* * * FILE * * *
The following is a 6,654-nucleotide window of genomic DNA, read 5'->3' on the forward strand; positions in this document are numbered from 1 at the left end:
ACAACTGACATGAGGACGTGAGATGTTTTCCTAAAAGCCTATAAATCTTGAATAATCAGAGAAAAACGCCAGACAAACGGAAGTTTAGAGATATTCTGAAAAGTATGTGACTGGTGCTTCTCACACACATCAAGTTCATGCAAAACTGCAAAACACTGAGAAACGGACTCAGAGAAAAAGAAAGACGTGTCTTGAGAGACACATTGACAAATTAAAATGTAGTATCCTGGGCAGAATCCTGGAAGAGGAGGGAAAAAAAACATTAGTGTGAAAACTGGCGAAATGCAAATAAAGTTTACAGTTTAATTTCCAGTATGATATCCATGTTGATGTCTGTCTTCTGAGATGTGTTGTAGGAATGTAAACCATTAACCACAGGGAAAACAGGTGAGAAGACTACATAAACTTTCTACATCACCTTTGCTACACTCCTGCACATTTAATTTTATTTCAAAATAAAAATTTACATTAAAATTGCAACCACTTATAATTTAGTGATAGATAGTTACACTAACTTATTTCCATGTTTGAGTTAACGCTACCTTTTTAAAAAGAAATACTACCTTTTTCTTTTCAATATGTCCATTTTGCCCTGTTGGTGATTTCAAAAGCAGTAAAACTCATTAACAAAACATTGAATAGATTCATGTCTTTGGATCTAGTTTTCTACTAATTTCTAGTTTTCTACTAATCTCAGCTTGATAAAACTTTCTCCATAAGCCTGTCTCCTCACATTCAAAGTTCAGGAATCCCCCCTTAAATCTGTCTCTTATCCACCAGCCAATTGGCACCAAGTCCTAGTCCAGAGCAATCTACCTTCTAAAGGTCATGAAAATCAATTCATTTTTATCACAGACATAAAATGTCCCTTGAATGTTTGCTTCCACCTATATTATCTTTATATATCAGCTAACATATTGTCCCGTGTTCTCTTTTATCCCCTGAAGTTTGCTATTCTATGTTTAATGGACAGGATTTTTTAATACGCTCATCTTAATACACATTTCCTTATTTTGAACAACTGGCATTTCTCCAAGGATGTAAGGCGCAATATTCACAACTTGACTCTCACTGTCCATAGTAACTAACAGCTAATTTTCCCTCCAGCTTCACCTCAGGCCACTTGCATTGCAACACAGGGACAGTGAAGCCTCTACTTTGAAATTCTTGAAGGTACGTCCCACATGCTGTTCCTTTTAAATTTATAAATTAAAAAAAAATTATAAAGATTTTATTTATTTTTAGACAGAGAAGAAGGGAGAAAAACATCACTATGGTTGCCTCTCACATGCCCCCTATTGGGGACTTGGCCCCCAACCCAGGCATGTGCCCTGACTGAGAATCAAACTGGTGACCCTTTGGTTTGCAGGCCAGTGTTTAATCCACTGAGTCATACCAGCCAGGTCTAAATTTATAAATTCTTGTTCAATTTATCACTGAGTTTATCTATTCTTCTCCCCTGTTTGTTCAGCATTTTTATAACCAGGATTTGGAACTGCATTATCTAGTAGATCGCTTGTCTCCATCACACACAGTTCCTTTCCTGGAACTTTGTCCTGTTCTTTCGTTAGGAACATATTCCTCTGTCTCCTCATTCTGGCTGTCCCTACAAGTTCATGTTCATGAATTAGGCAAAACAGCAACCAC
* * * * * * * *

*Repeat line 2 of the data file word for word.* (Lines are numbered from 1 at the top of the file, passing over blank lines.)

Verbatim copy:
ACAACTGACATGAGGACGTGAGATGTTTTCCTAAAAGCCTATAAATCTTGAATAATCAGAGAAAAACGCCAGACAAACGGAAGTTTAGAGATATTCTGAAAAGTATGTGACTGGTGCTTCTCACACACATCAAGTTCATGCAAAACTGCAAAACACTGAGAAACGGACTCAGAGAAAAAGAAAGACGTGTCTTGAGAGACACATTGACAAATTAAAATGTAGTATCCTGGGCAGAATCCTGGAAGAGGAGGGAAAAAAAACATTAGTGTGAAAACTGGCGAAATGCAAATAAAGTTTACAGTTTAATTTCCAGTATGATATCCATGTTGATGTCTGTCTTCTGAGATGTGTTGTAGGAATGTAAACCATTAACCACAGGGAAAACAGGTGAGAAGACTACATAAACTTTCTACATCACCTTTGCTACACTCCTGCACATTTAATTTTATTTCAAAATAAAAATTTACATTAAAATTGCAACCACTTATAATTTAGTGATAGATAGTTACACTAACTTATTTCCATGTTTGAGTTAACGCTACCTTTTTAAAAAGAAATACTACCTTTTTCTTTTCAATATGTCCATTTTGCCCTGTTGGTGATTTCAAAAGCAGTAAAACTCATTAACAAAACATTGAATAGATTCATGTCTTTGGATCTAGTTTTCTACTAATTTCTAGTTTTCTACTAATCTCAGCTTGATAAAACTTTCTCCATAAGCCTGTCTCCTCACATTCAAAGTTCAGGAATCCCCCCTTAAATCTGTCTCTTATCCACCAGCCAATTGGCACCAAGTCCTAGTCCAGAGCAATCTACCTTCTAAAGGTCATGAAAATCAATTCATTTTTATCACAGACATAAAATGTCCCTTGAATGTTTGCTTCCACCTATATTATCTTTATATATCAGCTAACATATTGTCCCGTGTTCTCTTTTATCCCCTGAAGTTTGCTATTCTATGTTTAATGGACAGGATTTTTTAATACGCTCATCTTAATACACATTTCCTTATTTTGAACAACTGGCATTTCTCCAAGGATGTAAGGCGCAATATTCACAACTTGACTCTCACTGTCCATAGTAACTAACAGCTAATTTTCCCTCCAGCTTCACCTCAGGCCACTTGCATTGCAACACAGGGACAGTGAAGCCTCTACTTTGAAATTCTTGAAGGTACGTCCCACATGCTGTTCCTTTTAAATTTATAAATTAAAAAAAAATTATAAAGATTTTATTTATTTTTAGACAGAGAAGAAGGGAGAAAAACATCACTATGGTTGCCTCTCACATGCCCCCTATTGGGGACTTGGCCCCCAACCCAGGCATGTGCCCTGACTGAGAATCAAACTGGTGACCCTTTGGTTTGCAGGCCAGTGTTTAATCCACTGAGTCATACCAGCCAGGTCTAAATTTATAAATTCTTGTTCAATTTATCACTGAGTTTATCTATTCTTCTCCCCTGTTTGTTCAGCATTTTTATAACCAGGATTTGGAACTGCATTATCTAGTAGATCGCTTGTCTCCATCACACACAGTTCCTTTCCTGGAACTTTGTCCTGTTCTTTCGTTAGGAACATATTCCTCTGTCTCCTCATTCTGGCTGTCCCTACAAGTTCATGTTCATGAATTAGGCAAAACAGCAACCAC